The publication examines the transdisciplinary actuality and genealogy of dynamic, locally defined networks. It stems from sociologist Thomas Schellingand#8217;s research on housing segregation in major US-American cities as a historical case study for its concept of Neighborhood Technologies. Henceforward, neighborhoods constituted a new research paradigm in which the complex macro-behaviors of a system and the non-linear dynamics of social collectives are generatively and procedurally put forth by rigidly defined microscopic neighborhood relations. Neighborhood technologies thus depict an intermediate or meso-range for the linkage of single local agents with the overall global dynamics of social networks in many different scientific disciplines and#8211; from Sociology to Biology, to Ecomomics and Logistics, or to Robotics or Neurology. The volume questions neighborhood principles on four levels: 1) How do local neighborhood relations affect global collective behaviors; what relations emerge between micro- and macro-perspectives? 2) How, when, and why have complex networks and their relations been built on local neighborhoods and and#8220;generatedand#8221; instead of being and#8220;designedand#8221; or and#8220;constructedand#8221;? 3) How do neighborhood technologies operate as a and#8220;social principleand#8221;? 4) How do Neighborhood Technologies initiate novel scientific neighborhoods?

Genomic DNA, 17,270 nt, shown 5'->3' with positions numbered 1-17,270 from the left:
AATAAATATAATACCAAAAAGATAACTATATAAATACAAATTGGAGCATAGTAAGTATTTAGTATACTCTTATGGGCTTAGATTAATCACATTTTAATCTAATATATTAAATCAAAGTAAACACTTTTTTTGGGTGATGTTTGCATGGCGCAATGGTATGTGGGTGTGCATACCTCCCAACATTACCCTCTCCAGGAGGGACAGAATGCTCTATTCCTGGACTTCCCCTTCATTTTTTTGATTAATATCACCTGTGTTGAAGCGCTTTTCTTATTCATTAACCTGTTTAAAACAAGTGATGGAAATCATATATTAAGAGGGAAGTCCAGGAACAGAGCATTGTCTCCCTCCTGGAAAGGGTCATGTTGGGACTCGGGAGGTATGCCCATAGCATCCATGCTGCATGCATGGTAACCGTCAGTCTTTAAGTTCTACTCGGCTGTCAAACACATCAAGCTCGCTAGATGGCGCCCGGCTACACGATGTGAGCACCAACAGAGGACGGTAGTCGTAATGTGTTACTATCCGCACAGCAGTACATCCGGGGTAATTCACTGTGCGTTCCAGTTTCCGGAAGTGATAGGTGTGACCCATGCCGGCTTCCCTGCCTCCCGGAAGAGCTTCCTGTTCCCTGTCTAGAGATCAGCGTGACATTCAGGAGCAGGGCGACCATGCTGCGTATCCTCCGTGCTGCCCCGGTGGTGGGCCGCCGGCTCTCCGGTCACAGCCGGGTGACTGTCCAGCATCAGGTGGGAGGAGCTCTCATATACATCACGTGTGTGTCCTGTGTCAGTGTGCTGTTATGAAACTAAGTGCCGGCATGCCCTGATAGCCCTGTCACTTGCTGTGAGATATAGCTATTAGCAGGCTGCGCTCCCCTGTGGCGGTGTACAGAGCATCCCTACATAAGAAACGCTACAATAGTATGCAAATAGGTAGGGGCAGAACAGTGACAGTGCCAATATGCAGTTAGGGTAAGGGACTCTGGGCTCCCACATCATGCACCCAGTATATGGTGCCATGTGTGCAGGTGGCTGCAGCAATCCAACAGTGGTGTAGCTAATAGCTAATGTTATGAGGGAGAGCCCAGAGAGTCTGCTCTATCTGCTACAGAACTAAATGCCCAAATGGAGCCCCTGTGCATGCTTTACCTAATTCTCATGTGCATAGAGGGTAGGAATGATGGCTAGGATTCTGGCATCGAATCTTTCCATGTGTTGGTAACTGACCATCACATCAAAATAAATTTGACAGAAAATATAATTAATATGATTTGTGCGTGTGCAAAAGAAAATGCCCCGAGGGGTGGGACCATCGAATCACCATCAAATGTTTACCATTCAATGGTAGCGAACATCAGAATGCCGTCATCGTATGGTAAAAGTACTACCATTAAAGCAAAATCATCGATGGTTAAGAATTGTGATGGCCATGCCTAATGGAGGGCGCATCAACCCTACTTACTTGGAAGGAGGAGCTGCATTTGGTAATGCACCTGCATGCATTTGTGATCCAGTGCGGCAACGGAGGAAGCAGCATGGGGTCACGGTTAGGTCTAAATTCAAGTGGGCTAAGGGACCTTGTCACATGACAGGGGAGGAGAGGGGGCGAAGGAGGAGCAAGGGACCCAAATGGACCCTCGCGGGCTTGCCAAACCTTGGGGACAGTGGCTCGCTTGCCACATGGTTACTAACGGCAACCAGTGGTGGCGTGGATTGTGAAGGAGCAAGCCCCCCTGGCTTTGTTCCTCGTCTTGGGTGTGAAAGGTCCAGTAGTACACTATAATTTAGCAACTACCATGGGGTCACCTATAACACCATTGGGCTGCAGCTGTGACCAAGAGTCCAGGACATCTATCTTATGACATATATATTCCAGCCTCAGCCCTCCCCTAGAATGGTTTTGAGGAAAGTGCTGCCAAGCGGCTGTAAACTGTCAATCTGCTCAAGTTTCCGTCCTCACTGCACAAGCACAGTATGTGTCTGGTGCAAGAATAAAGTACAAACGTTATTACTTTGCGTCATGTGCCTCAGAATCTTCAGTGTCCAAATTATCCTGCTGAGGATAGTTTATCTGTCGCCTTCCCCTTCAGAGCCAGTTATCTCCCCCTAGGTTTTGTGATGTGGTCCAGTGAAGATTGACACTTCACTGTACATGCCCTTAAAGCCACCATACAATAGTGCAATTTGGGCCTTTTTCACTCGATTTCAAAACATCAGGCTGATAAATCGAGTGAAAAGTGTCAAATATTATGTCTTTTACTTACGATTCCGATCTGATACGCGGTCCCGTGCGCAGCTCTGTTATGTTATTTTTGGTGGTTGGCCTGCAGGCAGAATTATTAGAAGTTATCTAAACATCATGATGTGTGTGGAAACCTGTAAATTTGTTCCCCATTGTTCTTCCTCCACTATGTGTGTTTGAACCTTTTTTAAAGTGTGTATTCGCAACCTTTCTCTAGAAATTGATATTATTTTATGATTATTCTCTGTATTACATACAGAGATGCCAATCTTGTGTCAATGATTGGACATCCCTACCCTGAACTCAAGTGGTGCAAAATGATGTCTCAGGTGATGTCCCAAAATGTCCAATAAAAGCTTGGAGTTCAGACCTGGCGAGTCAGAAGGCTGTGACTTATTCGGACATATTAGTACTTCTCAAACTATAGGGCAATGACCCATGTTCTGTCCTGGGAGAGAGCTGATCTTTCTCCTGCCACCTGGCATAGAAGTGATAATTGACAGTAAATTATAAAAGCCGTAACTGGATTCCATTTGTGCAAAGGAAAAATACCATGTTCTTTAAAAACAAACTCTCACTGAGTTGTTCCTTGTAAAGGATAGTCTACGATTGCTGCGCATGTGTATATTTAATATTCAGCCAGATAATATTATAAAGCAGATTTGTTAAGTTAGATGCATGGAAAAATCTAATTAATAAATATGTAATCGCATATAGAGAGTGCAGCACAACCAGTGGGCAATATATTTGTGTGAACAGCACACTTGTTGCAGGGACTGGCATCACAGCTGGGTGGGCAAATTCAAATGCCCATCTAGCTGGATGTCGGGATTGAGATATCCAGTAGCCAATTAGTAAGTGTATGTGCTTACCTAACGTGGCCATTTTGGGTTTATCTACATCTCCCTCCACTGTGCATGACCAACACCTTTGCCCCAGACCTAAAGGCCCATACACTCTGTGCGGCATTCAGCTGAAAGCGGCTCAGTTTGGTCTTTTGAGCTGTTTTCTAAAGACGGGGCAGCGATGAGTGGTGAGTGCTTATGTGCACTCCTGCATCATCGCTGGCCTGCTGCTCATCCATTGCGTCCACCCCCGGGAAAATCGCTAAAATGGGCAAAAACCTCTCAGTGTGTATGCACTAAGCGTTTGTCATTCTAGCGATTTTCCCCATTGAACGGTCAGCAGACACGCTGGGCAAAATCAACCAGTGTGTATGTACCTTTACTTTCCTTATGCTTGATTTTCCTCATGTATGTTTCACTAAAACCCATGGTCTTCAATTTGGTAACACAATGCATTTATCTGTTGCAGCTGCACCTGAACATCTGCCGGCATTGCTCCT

The book comprises contributions from Computer Science, Mathematics, Mathematical Sociology, Media and Culture Studies, Theater Studies, and Architecture. It explicitly endeavors to bridge the traditional gap between the and#8220;two culturesand#8221; (C.P. Snow) by its careful selection of scientists from the Natural Science with a transdisciplinary mindset, and techno-savvy researchers from the Humanities.
Neighborhood Technologies expands upon sociologist Thomas Schellingand#8217;s well-known study of segregation in major American cities, using this classic work as the basis for a new way of researching social networks across many different disciplines. Up to now, research has focused on macro-level behaviors that, together, form rigid systems of neighborhood relations. But can neighborhoods conversely affect larger, global dynamics? What relationships can be found between micro- and macro- perspectives?
To answer these and related questions, this volume introduces the concept of and#147;neighborhood technologiesand#8221; as a model for intermediate, or meso-level, research into the links between local agents and neighborhood relations. Bridging the gap between the sciences and humanities, Tobias Harks and Sebastian Vehlken have assembled a group of contributors who are either natural scientists with an interest in interdisciplinary research or technology-savvy humanists. With insights into computer science, mathematics, sociology, media and cultural studies, theater studies, and architecture, the book will inform new research.
About the Author
Alexander R. Galloway is associate professor of media studies at New York University and lives in New York, NY. He is the author of four books on digital media and critical theory, most recently The Interface Effect.